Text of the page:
Baby In The House!
Okay so this is merely opinion and observation, so take it as such. In my work with bonding and attachment, I increasingly am aware of some things that we as adults do that may be unwittingly harming the bonding of children.
I cringe at the sight of a new baby and the swarm of people flocking around to hold, hug, and kiss. I love babies but I would never ask to hold one I didn’t know! That seems really disrespectful to the parents and to the attachment process. And yet I see virtual strangers going up to mothers in stores and doing just that. I believe that no one except parents and very close relatives should be holding a baby the first three months after birth. And after that, I still think it should be minimal and only when the parent offers. Most mothers know how their babies will react to people and we need to respect that knowing.
Okay, I can hear aunts and uncles and best friends and all of the rest of you screaming. But think about it: the child knew only the mother and her body for nine months, and that was safe and secure. And then he/she is introduced to this huge, loud, bright world and all of these faces begin peering down at him/her. If you are only two weeks or two months old, every new experience is imprinted on your brain. What needs to happen is that mom and dad are securely imprinted, not strangers in the shopping mall.
Emotional security needs to be established before other adults enter into the child’s life. Emotional security is the “core of meeting basic social and personality needs such as maintaining self-esteem and being affectionate toward others (C. Fishbein, 1984) and if that emotional security is not met, the baby can become over-aroused, which then limits his/her capacity to calm and quiet. If we as adults push ourselves on a baby, we may be causing undue anxiety and getting in the way of the emotional security development.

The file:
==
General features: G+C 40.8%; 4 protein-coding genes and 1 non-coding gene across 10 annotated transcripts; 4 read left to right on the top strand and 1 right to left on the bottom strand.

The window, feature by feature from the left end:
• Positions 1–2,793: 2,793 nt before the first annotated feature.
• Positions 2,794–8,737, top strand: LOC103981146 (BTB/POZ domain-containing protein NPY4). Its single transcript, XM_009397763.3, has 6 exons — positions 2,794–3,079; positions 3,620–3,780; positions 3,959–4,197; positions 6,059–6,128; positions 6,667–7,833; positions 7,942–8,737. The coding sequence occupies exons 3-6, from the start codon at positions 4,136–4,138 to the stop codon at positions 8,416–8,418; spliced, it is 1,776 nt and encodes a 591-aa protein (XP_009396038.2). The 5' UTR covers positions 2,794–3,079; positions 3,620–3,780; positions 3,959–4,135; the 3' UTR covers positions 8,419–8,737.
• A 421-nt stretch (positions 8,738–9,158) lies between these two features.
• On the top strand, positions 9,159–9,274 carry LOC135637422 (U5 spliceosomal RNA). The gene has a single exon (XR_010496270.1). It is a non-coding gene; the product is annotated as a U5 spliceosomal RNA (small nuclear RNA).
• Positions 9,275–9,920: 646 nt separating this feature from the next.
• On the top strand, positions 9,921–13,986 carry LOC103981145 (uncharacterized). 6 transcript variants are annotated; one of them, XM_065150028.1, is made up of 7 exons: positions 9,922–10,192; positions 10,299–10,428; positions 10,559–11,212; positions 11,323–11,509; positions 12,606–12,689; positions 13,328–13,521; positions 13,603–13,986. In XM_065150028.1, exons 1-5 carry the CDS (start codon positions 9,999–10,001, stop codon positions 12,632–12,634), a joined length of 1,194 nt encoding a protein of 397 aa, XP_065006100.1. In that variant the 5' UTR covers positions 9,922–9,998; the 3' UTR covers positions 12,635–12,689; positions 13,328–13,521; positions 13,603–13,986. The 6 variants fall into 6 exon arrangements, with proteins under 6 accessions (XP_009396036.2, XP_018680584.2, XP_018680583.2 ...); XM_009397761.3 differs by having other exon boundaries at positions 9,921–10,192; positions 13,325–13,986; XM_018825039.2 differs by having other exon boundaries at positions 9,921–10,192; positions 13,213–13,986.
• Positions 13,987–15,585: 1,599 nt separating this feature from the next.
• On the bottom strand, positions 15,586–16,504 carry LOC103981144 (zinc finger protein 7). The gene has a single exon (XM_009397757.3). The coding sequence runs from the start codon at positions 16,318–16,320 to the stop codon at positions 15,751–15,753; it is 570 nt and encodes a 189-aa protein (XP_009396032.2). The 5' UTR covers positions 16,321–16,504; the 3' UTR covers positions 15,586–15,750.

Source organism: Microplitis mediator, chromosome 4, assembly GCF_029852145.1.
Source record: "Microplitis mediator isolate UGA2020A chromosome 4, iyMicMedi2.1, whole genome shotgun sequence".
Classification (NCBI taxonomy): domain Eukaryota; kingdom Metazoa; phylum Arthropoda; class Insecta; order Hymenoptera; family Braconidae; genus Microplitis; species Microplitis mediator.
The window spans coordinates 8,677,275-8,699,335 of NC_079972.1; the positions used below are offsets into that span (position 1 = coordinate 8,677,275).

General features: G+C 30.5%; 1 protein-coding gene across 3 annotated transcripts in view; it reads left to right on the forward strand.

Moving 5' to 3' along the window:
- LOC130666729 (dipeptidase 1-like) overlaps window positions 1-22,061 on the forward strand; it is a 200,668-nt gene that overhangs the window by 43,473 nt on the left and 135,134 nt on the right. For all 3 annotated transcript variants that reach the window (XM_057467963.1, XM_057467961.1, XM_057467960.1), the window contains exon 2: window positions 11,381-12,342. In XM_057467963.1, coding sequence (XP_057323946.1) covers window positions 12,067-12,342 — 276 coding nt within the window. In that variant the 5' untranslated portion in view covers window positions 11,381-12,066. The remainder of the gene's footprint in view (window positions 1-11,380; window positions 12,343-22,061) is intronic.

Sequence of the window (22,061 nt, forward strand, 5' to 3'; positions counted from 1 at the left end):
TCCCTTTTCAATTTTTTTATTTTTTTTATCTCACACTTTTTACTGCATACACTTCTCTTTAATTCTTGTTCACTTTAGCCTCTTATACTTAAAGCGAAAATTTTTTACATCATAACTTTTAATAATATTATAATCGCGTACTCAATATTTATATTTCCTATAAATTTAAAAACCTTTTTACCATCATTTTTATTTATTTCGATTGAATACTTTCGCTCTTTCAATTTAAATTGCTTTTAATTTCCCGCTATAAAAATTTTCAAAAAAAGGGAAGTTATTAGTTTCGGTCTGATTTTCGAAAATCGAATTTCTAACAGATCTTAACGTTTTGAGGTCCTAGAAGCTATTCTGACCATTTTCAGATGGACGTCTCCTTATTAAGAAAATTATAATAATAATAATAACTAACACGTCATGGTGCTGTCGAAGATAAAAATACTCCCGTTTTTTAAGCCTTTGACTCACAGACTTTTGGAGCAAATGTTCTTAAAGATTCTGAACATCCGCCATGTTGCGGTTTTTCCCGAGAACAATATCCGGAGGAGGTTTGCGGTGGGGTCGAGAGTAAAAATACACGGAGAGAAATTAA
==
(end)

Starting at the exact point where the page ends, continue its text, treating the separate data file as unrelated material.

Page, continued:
I am a huge believer that food sends a message to our children, so whoever feeds the child (holds the bottle, slides the spoon in the mouth, pays for dinner) is seen as the major care-giver. This is another reason why only moms and dads (of yeah, and grandmas) should be feeding babies. How is the child to learn who to attach to if mixed signals are being imprinted?
I know we all want to share in the experience of a new one, but that should not be at the cost to the child, parents, or their relationship. I do believe, as the child gets older and more comfortable, more adults can enter into the child’s life safely. Cues from the parents and the baby need to be watched as this happens. We all need to be mindful of the possibility of stress and anxiety in a baby’s life and how we all can work toward giving the child the opportunity to learn to trust appropriately the world around him/her.Tags: a new baby, establishing emotional security, food for babies, how to handle a baby
ABOUT THE AUTHOR
Licensed Independent Mental Health Practitioner
Licensed Professional Counselor
Advanced Clinical HypnoTherapist
- Deb England began working part-time for Wholeness Healing Center in September 2004 and began full-time in May 2005. Deb practices primarily in the Broken Bow office and one day a week in the Grand Island office. Previously she had completed her practicum and internship at Morning Star Alliance, working in the Broken Bow and Grand Island offices.
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